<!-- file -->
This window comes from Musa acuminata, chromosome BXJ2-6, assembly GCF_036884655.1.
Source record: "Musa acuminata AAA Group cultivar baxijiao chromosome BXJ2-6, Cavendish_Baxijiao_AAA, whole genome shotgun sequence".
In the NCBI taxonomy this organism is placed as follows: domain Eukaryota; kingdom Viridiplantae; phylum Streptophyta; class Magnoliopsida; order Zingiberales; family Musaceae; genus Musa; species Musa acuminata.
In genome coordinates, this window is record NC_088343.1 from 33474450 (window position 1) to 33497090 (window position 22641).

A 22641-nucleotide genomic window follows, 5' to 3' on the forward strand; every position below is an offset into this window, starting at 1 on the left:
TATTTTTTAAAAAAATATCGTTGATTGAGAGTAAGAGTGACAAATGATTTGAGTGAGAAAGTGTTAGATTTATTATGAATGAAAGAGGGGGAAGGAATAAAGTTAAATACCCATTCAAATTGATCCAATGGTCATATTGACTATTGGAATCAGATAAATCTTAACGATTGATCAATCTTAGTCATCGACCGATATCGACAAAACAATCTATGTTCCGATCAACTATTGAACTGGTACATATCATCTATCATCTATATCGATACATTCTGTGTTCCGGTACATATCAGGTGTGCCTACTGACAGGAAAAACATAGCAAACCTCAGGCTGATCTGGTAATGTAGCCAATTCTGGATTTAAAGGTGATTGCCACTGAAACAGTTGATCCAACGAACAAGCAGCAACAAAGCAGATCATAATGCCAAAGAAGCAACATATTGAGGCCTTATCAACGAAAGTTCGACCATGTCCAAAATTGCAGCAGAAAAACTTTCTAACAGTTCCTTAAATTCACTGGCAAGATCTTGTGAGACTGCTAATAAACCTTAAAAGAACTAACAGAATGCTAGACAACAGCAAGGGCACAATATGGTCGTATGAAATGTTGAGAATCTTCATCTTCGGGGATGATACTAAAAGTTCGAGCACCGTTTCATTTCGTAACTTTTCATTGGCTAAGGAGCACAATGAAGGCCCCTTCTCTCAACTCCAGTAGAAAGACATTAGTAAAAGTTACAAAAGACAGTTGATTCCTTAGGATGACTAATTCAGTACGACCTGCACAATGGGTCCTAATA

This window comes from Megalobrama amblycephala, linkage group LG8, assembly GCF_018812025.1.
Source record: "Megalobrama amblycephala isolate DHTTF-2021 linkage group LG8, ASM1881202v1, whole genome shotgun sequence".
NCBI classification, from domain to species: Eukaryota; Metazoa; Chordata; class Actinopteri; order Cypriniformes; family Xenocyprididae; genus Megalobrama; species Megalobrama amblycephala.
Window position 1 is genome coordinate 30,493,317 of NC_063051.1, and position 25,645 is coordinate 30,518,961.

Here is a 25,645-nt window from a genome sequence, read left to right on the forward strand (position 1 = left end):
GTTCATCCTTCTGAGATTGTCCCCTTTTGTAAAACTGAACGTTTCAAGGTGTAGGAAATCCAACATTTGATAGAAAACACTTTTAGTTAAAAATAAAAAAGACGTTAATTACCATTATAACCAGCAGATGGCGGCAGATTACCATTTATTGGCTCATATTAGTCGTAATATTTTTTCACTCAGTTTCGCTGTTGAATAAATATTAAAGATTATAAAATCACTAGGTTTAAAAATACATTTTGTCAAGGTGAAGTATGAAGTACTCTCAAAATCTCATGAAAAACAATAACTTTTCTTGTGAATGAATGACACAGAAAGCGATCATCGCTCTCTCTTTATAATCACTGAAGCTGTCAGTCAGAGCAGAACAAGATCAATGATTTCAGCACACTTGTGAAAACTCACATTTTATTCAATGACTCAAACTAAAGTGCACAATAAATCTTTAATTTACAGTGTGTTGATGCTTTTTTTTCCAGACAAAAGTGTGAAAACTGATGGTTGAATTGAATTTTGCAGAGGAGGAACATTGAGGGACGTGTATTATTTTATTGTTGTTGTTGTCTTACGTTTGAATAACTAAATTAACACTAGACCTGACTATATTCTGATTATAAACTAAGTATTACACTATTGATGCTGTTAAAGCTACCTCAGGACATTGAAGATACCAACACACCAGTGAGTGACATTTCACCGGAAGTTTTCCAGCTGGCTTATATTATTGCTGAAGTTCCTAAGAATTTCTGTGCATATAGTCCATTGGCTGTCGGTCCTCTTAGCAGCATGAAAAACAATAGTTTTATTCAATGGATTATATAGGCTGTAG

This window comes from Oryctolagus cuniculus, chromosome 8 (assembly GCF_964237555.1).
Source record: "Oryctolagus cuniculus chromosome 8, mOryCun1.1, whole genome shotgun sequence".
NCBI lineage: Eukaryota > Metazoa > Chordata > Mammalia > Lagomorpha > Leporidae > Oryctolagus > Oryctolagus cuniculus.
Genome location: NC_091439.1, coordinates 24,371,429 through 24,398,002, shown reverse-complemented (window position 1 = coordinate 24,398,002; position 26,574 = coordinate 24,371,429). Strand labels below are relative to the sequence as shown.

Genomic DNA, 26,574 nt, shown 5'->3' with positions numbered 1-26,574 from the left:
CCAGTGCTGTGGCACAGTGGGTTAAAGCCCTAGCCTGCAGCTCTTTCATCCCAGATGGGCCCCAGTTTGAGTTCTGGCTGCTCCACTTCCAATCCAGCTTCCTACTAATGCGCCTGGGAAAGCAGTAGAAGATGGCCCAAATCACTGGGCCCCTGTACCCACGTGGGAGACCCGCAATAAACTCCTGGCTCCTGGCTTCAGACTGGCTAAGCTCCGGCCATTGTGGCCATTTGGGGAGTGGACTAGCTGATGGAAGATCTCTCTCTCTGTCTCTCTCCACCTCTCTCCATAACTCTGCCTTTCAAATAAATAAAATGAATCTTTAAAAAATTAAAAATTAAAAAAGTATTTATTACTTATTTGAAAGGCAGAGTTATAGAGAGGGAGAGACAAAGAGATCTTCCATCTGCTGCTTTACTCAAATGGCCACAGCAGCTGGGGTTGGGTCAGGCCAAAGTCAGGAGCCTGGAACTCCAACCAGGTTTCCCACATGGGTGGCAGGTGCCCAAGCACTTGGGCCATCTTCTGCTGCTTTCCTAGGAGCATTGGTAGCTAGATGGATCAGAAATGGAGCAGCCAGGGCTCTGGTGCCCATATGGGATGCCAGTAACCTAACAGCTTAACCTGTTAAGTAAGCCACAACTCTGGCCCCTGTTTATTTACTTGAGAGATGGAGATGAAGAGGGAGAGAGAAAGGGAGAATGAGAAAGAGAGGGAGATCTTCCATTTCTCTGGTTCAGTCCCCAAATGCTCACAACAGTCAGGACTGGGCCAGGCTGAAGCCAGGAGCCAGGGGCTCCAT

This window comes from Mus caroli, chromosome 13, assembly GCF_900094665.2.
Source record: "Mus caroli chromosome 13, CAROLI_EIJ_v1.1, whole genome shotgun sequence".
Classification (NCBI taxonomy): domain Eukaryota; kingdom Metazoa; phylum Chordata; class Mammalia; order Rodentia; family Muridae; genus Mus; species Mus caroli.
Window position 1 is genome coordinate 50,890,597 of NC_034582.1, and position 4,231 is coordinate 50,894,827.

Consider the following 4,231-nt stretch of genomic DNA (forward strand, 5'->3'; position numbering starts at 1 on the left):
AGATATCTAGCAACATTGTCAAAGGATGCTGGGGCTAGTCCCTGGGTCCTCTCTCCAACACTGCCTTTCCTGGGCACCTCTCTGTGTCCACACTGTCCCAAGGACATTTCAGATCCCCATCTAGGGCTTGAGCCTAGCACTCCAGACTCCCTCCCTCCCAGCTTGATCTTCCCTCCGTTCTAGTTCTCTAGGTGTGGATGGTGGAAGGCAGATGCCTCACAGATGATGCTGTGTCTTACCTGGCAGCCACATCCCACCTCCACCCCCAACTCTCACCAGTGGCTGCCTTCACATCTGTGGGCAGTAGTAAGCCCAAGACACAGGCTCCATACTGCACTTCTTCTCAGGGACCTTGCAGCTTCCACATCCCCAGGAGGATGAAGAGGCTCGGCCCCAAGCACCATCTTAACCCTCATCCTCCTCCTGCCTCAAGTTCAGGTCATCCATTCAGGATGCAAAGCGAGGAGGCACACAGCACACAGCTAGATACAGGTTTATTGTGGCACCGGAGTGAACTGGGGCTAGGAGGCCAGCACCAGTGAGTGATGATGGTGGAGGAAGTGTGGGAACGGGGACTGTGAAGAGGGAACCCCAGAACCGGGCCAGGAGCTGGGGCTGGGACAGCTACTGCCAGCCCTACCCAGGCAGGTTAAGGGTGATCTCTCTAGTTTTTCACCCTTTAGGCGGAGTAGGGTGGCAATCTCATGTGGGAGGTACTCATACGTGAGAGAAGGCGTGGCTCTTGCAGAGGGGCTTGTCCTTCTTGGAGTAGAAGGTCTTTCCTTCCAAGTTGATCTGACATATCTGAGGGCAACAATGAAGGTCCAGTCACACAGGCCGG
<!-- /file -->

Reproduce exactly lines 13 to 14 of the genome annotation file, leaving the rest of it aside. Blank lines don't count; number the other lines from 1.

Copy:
This window comes from Oryctolagus cuniculus, chromosome 8 (assembly GCF_964237555.1).
Source record: "Oryctolagus cuniculus chromosome 8, mOryCun1.1, whole genome shotgun sequence".